mid-day joins Farhan Akhtar inside Yerawada Jail to celebrate Independence Day with 4,000 inmates
It's ironic to celebrate Independence Day, or freedom, inside a prison, which is precisely what we did. But maybe the venue was auspicious still, if you consider that Yerawada Central Jail was once very much Ground Zero for India's freedom struggle
Farhan Akhtar jams at the event
It's ironic to celebrate the nation's Independence Day, or freedom, inside a prison, which is precisely what we did. But maybe the venue was auspicious still, if you consider that Yerawada Central Jail, founded in 1871, was once very much Ground Zero for India's freedom struggle.
The most famous alumnus of Pune's "reformation and rehabilitation school" — as BK Upadhyay, ADG, Prisons, liked to call it — isn't Sanjay Dutt, Ajmal Kasab, Abdul Karim Telgi or Arun Gawli (both current residents), but Mahatma Gandhi.
In fact, the first enclosure you go past on your left from the jail's main entrance is Gandhi Yard, an office now, and a memorial to commemorate Gandhi's term in the same cell. This is also possibly where the famous 1932 Poona Pact was signed. Not that we got to step inside. The entire 70 acres' prison campus is naturally kept out of bounds for visitors.
Diana Penty, Ronit Roy, Inaamulhaq, Farhan Akhtar, Deepak Dobriyal and Ranjit Tiwari at Yerawada Central Jail yesterday
To the right of the entrance are egg-shaped cells, where the most hardened criminals are kept even out of sunlight. It's the gloomiest part. But as we walked straight ahead, there was only colour — freshly painted walls — and much cheer as "4,000
of the jail's 5,000 bandhis (inmates)" had gathered (as per Upadhyay's estimate) under a massive shamiana to celebrate India's 70th year of independence.
Colour plays an important role in the life of inmates here. Undertrials wear colourful/normal clothes. Those convicted walk around in white uniforms, with a Gandhi cap. A yellow band on the shoulder signifies someone serving life sentence. A red band means the person had tried escaping from the jail before (literally the red flag, as it were). Blue bands across the white Gandhi cap designate the inmate as a sort of a 'class monitor'— made to serve as a guard within the prison — minding other inmates.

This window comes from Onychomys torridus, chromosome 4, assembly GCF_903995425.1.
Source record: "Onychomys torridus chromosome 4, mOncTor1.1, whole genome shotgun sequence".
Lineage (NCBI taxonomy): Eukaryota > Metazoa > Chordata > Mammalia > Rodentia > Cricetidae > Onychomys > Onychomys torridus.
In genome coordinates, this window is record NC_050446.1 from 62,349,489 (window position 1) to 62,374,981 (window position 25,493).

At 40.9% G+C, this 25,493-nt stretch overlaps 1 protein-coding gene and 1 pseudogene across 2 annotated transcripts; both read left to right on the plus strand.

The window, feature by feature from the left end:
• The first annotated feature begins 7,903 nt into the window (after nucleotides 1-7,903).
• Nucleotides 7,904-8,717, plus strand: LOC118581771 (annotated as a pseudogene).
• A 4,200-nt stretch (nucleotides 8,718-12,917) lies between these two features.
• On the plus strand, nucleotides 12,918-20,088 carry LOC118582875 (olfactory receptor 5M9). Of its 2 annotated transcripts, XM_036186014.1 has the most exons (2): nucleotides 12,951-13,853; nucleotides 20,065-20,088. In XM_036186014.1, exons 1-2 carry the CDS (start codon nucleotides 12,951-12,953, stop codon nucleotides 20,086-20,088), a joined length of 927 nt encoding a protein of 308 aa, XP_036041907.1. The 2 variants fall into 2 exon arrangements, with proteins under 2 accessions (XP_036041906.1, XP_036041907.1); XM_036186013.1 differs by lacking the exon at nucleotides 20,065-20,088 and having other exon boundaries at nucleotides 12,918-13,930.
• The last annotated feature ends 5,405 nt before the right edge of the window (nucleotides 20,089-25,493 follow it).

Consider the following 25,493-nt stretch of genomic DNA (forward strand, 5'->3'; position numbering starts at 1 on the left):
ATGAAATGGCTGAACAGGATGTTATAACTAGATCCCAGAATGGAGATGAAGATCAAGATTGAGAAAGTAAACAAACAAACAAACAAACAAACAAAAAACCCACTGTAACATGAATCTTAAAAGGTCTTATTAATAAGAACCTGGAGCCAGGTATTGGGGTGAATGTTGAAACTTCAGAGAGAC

One such old inmate, Nitin, took the stage to start yesterday's I-Day show, singing a Mohammed Rafi song ('Chahoonga mein tujhe'), followed by a male cop who thumped it up with Marathi pop (Ajay-Atul's 'Bring it on'), and a female one who did a desh-bhakti number ('Aye mere watan ke logon'). In line with fine, pre-independence courtly practice, the warm, matronly Swati Sathe, DIG (prisons), announced cash reward for the police personnel, and two months' sentence off ('maaf') for Nitin.
The three later jammed on stage with Farhan Akhtar, who was obviously the star of the show. Akhtar, along with the cast of his film Lucknow Central, entertained the unlikely guests — releasing an a cappella track video for them, singing old and new songs, reciting poetry on dreams and hope, making speeches on life's second chances — for over an hour-and-half. These were unlikely guests, only because they were unlikely to catch the film when it actually releases at a theatre near them on September 15. Lucknow Central is set around a music band inside a prison.
"Maybe we could consider showing the film here," Upadhyay, who's pretty much a performing shayar himself, said, eventually — to a loud, ecstatic applause. We've all witnessed the sort of pandemonium movie stars generate at public places — malls, restaurants, even press meets. To compare that with the impeccable discipline, top-notch decorum inside one of South Asia's largest prisons gave you a sense that while a film was being promoted at the venue, this was in fact the best PR exercise that Yerawada Jail itself could have asked for.
The visitors were strictly told not to interact with inmates. But one of them, the young, bearded Rohan Hazare, almost a doppelganger of Chakravarthy (Satya in the eponymous 1998 film, also supposedly set in Yerawada), got up impromptu, picked up the mic to speak in crisp English of a laudably civilised life he'd led in jail: "It's been four-and-a-half years here, and seven years since I held a mic, so I'm nervous, I'm sorry." This is the guy we wished to know more about.
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